A Plane With A Story

March 27, 2019

 

 

If you're a collector you probably have a lot of something,  I have a lot of hand planes. People collect all kinds of stuff but some collectors, also like me, like old stuff. Consequently I have planes that date from the 1820s, really cool planes that date from the 1840s, 50s, 60s, all the way to contemporary stuff that was made 20 years ago.  One of the things that makes collecting planes interesting is contemplating its history. I can sit for a long time wondering about the type of people that made shavings with it a hundred or more years ago. People who were trying to make a living, people who were successful craftsmen, people who just made stuff as a hobby, or even people like me who just collected it, sat it on a shelf and admired it. Rarely do you ever know more about it than just that, unless you knew the owner or the owner's family or had some personal connection to it, him, her, or them. So much time passes, so many owners, the likelihood of truly learning of its past life is remote

 

A couple of weeks ago, a very nice lady from Toronto contacted me through the website and explained that she, or rather her father, William Peard, owned a plane which they believe was a type 2 Bailey. Now if you know anything about plane type studies you know that the type 2s, produced by Stanley R&L between about 1868 and 1871, were the first real production planes that came from the Stanley factory after Leonard Bailey went to work for them. In other words, they were, for the most part, the first real Stanley/Bailey planes ever produced. Now that by itself makes this a very special example that Mr. Peard owned. But here's the rest of the story.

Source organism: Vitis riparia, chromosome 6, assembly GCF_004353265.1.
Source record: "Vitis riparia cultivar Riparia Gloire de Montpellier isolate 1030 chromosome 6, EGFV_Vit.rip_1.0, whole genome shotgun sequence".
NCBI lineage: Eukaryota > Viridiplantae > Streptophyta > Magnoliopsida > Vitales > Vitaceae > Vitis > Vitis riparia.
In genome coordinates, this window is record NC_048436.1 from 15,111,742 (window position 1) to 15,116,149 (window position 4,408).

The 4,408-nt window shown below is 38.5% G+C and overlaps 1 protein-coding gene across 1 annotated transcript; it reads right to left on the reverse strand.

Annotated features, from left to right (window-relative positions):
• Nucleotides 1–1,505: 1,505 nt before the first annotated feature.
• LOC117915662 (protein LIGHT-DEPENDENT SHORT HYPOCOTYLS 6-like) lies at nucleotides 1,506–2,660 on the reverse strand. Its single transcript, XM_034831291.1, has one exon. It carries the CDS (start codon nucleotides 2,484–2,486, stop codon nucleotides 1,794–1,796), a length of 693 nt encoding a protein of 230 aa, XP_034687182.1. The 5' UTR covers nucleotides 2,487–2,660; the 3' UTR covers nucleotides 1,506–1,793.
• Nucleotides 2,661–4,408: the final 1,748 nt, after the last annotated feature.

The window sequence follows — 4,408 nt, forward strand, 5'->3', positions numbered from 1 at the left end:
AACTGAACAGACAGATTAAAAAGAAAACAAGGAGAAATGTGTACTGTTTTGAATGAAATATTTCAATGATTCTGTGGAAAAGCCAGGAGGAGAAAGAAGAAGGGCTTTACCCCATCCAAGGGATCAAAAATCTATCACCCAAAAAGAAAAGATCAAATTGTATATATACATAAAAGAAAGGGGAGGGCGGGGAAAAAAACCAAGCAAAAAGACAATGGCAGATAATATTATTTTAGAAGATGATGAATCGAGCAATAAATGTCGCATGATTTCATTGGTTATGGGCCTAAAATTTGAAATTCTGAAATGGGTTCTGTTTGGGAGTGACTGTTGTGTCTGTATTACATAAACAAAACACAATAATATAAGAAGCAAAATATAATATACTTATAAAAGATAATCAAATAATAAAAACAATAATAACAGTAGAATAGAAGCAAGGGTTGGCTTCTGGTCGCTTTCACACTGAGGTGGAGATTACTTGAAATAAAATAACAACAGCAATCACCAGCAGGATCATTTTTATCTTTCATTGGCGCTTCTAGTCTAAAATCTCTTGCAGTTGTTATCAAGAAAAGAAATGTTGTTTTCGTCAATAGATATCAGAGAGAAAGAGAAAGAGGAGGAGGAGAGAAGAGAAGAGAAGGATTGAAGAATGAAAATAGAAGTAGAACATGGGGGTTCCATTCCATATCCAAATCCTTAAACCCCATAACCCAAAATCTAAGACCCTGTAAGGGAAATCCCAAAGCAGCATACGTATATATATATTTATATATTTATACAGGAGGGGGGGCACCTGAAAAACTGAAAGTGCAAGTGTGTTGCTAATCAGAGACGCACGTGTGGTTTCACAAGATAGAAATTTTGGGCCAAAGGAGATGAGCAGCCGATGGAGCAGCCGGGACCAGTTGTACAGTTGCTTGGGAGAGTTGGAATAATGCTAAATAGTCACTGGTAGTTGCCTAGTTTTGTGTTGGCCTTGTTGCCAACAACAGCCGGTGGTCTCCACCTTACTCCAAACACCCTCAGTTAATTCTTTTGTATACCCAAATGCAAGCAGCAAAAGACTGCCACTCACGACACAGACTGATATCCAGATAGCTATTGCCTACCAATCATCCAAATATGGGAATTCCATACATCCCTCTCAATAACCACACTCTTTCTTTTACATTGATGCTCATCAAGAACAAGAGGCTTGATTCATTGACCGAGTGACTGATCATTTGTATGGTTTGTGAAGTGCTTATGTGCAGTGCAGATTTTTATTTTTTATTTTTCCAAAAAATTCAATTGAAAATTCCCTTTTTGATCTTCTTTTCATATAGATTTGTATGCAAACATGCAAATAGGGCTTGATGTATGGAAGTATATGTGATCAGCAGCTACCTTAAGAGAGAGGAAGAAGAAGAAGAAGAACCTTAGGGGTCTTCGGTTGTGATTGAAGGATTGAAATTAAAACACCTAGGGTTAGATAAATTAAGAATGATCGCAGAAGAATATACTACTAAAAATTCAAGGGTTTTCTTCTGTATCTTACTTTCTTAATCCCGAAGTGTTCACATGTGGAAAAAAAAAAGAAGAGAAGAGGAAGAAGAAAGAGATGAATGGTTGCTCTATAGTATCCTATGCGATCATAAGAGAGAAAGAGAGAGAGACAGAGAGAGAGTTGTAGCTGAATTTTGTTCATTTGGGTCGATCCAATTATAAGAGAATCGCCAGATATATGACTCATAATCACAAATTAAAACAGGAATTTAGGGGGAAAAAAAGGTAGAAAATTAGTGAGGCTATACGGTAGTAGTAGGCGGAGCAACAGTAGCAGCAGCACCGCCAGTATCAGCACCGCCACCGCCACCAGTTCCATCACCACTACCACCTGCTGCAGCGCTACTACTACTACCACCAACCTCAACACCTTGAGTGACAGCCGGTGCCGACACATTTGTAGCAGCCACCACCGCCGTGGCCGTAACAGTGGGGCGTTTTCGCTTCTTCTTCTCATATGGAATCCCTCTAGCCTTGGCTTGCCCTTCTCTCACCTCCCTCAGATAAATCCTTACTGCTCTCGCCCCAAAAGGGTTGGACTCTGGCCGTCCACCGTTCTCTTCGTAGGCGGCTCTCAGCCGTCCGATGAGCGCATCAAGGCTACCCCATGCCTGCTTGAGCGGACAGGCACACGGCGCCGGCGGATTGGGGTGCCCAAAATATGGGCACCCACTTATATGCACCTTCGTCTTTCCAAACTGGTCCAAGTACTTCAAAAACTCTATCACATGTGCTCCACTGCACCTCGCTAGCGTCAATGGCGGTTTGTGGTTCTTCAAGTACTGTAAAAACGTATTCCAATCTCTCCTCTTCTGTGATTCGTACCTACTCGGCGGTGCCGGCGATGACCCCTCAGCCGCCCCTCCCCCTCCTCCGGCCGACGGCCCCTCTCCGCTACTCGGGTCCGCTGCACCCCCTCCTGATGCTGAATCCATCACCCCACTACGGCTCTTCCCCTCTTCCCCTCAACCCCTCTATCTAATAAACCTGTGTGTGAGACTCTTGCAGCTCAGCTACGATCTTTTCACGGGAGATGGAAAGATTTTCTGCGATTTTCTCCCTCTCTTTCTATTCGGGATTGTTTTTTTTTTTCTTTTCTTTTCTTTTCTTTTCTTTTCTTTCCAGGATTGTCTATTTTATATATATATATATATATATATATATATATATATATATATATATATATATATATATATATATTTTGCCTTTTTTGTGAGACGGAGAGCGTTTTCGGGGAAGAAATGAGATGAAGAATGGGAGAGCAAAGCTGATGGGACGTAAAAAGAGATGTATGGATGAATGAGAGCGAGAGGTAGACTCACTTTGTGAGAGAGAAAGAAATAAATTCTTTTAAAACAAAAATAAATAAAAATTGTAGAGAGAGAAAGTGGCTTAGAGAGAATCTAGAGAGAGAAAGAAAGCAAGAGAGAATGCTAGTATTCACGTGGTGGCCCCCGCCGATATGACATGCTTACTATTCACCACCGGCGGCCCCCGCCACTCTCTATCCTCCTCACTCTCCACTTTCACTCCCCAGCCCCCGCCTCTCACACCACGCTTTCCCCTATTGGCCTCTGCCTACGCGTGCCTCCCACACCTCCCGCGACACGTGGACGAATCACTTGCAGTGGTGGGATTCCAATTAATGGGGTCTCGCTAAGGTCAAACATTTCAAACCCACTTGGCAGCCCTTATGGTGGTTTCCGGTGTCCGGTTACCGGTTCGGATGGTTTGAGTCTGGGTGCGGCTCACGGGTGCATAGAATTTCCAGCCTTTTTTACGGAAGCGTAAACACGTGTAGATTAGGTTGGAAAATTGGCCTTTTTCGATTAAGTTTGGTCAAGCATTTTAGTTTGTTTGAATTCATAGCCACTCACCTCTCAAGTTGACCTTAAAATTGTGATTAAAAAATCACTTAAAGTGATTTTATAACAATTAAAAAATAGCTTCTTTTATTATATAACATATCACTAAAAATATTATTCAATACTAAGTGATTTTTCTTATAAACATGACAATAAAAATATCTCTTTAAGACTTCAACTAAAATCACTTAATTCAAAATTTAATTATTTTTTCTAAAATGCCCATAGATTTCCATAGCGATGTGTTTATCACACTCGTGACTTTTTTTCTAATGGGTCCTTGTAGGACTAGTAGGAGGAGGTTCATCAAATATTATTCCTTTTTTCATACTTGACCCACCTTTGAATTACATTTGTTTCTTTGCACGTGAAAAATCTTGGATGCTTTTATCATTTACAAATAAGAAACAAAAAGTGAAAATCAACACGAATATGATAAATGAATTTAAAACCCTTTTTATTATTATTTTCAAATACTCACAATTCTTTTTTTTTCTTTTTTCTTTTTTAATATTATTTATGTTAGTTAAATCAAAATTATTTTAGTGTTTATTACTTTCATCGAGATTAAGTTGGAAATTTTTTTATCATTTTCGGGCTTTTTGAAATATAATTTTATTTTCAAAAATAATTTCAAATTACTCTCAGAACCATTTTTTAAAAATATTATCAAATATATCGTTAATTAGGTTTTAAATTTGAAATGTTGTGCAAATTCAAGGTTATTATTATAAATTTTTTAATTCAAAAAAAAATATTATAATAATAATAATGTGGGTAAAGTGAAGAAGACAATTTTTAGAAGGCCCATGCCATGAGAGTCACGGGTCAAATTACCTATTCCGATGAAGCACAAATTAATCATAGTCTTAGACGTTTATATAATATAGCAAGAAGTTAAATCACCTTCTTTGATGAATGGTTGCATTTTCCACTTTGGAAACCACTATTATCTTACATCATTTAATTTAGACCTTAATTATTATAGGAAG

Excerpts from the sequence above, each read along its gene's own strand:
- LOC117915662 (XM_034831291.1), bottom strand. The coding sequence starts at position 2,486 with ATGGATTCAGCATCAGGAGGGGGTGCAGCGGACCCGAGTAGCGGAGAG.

Mr. Peard had a long time friend by the name of Harry Kazarian who was a Providence, Rhode Island resident for many years and an avid violin collector. Mr. Kazarian generously gave the plane to Mr. Peard some 25 years ago. Interestingly enough Harry Kazarian had owned the plane for sometime before that, (just how long is not known), after having obtained it from the descendants of a fellow by the name of David B. Rockwell (D.B Rockwell) 1842-1925 and his brother Joseph H. Rockwell (1844-1930), both born in Maine.